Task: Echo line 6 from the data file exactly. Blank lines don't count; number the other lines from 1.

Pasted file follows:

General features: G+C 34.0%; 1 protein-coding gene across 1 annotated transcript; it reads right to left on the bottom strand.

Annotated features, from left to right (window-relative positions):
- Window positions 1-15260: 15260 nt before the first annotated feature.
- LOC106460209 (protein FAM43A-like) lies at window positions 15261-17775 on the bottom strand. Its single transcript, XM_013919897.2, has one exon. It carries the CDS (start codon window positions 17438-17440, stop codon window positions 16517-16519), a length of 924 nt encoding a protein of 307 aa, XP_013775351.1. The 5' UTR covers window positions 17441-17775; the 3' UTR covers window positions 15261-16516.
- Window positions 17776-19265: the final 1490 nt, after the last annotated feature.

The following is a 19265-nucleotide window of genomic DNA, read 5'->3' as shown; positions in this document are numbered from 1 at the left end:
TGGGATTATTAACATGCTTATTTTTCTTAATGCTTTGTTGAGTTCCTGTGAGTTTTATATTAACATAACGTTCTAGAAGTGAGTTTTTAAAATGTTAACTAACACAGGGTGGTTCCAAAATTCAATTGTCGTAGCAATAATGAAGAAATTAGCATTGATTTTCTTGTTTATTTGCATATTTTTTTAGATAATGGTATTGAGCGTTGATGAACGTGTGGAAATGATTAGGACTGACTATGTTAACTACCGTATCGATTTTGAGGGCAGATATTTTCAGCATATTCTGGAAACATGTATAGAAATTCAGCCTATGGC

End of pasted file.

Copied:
The following is a 19265-nucleotide window of genomic DNA, read 5'->3' as shown; positions in this document are numbered from 1 at the left end: